About Tennessee State University

Founded in 1912, Tennessee State University is Nashville’s only public university, and is a  premier, historically black university and land-grant institution offering 39 bachelor’s degree programs, 24 master’s degree programs, and eight doctoral degrees.  TSU is a comprehensive research intensive institution with a R-2 Carnegie designation, and has a graduate school on its downtown Avon Williams Campus, along with the Otis Floyd Nursery Research Center in McMinnville, Tennessee.  With a commitment to excellence, Tennessee State University provides students  with a quality education in a nurturing and innovative environment that prepares them as alumni to be global leaders in every facet of society. Visit the University online at tnstate.edu.

TSU President Glover lauds employees’ dedication, stresses campus safety in Spring 2021 Faculty-Staff Institute address

NASHVILLE, Tenn. (TSU News Service) – Tennessee State University President Glenda Glover on Tuesday thanked the institution’s employees for their dedication amid the pandemic, and re-emphasized that safety is a priority for the entire campus family.

TSU President Glenda Glover

“Our number one issue right now is your safety,” said Dr. Glover in a virtual address to the Spring 2021 Faculty-Staff Institute. “We are still working our way through the most unprecedented crisis of our time. I commend you on how you have responded to this crisis. We will not hesitate to protect the safety and the health and the welfare of our students, faculty and staff.”

She said the university is sticking with a comprehensive plan that was put in place last semester and was effective. Like last year, there is a 14-day “safer in place” policy upon arrival for all students in residence halls. Online classes begin Jan. 25 for two weeks. The majority of the classes will continue online, with some in-person and hybrid instruction. Students receive a 15 percent discount for enrolling in all online classes. The semester will conclude with a commencement ceremony on May 1.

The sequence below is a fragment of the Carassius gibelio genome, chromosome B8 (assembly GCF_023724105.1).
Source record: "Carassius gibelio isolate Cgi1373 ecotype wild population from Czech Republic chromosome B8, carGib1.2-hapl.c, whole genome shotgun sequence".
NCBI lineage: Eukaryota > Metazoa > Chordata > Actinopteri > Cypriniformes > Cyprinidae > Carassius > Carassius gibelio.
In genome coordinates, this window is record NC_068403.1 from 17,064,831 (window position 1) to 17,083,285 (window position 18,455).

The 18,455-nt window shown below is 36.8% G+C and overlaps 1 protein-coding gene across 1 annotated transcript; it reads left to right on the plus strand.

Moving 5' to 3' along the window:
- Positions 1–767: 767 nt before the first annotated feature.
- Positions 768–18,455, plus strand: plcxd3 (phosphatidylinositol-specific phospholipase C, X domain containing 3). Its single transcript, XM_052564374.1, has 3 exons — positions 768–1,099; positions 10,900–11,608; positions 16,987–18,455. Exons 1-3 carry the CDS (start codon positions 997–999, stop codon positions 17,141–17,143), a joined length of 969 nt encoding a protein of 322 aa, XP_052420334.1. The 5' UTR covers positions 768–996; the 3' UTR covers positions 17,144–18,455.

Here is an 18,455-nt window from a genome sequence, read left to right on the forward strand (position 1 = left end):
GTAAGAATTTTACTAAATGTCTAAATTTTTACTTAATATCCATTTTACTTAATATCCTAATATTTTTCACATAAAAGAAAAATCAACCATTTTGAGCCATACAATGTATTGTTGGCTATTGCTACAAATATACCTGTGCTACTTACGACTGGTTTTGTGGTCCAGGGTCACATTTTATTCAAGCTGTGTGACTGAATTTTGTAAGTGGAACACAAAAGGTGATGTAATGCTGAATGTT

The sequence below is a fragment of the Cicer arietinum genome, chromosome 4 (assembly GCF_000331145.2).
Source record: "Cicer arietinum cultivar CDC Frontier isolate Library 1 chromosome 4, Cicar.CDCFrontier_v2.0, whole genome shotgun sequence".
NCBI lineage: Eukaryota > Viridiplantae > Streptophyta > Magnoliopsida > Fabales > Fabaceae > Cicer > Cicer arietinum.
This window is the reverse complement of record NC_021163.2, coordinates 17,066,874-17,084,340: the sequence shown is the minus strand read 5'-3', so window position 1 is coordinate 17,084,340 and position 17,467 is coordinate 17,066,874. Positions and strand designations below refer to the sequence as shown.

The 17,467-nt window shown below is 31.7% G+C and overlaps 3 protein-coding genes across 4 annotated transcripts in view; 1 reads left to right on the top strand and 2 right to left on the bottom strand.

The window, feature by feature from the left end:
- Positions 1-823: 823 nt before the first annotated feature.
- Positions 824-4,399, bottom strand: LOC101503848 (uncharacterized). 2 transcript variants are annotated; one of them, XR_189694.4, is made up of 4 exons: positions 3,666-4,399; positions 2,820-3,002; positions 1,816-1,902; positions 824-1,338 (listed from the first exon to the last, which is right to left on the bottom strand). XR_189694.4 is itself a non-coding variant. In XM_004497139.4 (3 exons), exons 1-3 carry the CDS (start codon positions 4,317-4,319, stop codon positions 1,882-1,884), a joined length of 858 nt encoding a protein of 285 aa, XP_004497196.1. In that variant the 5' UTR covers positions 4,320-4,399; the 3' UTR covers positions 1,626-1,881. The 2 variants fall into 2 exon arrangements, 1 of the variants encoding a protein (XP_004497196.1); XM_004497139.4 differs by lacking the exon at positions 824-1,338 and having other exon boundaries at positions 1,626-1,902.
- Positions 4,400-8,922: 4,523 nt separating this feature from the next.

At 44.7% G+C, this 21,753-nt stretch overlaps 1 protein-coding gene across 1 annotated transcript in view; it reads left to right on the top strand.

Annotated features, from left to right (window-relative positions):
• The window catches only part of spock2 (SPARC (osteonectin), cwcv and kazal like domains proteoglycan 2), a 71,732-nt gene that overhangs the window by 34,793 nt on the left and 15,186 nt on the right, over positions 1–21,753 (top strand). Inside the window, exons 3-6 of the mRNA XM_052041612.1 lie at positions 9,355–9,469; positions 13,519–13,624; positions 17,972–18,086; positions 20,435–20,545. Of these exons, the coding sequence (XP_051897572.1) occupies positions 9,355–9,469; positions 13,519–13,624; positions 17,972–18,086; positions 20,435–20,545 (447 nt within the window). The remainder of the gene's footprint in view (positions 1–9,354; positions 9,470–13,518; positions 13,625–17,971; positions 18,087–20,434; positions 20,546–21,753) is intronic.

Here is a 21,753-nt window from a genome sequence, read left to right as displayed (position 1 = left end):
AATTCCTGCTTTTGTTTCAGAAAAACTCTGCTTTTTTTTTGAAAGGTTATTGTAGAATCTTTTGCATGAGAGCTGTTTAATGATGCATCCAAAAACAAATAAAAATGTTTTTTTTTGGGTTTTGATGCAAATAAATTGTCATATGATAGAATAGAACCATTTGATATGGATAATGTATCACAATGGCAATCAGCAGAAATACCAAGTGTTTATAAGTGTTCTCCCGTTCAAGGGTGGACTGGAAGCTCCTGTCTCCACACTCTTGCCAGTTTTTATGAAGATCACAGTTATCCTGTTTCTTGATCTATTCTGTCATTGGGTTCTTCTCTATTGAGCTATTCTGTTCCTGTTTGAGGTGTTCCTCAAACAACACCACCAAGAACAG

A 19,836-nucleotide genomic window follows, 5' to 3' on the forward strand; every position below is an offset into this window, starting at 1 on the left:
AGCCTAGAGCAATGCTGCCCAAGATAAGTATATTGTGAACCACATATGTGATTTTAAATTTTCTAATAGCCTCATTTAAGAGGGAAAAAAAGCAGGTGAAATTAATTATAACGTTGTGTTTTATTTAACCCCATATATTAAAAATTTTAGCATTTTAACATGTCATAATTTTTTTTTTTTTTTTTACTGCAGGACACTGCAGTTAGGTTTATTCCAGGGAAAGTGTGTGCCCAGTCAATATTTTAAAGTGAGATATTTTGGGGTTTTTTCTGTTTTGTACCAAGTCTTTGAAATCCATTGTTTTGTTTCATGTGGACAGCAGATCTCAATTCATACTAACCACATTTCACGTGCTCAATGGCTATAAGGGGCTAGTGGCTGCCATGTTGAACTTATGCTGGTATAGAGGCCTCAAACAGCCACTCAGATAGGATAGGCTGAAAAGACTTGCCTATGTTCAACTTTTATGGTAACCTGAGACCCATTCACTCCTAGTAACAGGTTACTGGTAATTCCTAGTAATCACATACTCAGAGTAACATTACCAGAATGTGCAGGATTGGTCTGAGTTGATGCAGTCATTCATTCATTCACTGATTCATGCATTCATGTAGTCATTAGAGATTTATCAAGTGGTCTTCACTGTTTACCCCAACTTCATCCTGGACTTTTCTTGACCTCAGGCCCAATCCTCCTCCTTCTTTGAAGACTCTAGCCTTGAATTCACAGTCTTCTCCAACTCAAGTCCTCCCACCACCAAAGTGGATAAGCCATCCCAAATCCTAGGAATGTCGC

Other safety measures for the campus include wearing of face coverings and social distancing at all times; regular cleaning and sanitizing of buildings; temperature checks upon entering campus and randomly throughout campus; and use of shields throughout the campus. There’s also a non-emergency COVID-19 phone line and email for reporting concerns.

Before Glover’s address, Dr. Michael Harris, Interim Provost and Vice President of Academic Affairs, as well as the chairs of the Staff and Faculty Senates, also lauded employees for their commitment during these unprecedented times, and provided words of encouragement.

“This too shall pass,” said Harris. “We will get through it by working together. That is the key.”

Dr. Kimberly Triplett, the Faculty Senate chair, echoed his sentiment.

“We face many uncertainties, but I’m sure we will come together to move this university forward,” said Triplett. “We can only do this together.”

Dr. S. Keith Hargrove, dean of the College of Engineering, said he’s pleased with measures TSU has taken to keep the campus safe.

“The university has ensured the safety and well-being of its students and employees throughout this challenging health crisis,” said Hargrove. “It is important that we adhere to the protocols put in place, and practice a behavior that allows us to continue to instruct, learn, serve, and operate as an institution.”

Despite its challenges, Glover also noted the university’s successes, like first-year enrollment being up over 1,600 freshmen, and establishment of the Dr. Levi Watkins, Jr. Institute, a partnership with Meharry Medical College to create a pipeline for early entry into medical college.

She also pointed out that, to date, TSU has received more than $59 million in grant and research awards. TSU ranks in the top five historically black colleges and universities (HBCUs) in receiving research funding, and is the top HBCU in receiving funds from the U.S. Department of Agriculture and the National Institute of Food and Agriculture.

“They have a respect for us; how we have handled their money in the past,” said Glover.

She also noted that she is among HBCU leaders who have personally met with President-elect Joe Biden and Vice President-elect Kamala Harris, a Howard University alumna, to discuss ways to help HBCUs and other minority-serving institutions. Glover said the Biden-Harris administration has pledged $70 billion to the institutions, including $20 billion that will help HBCUs and MSIs increase research facilities they need to compete with larger universities.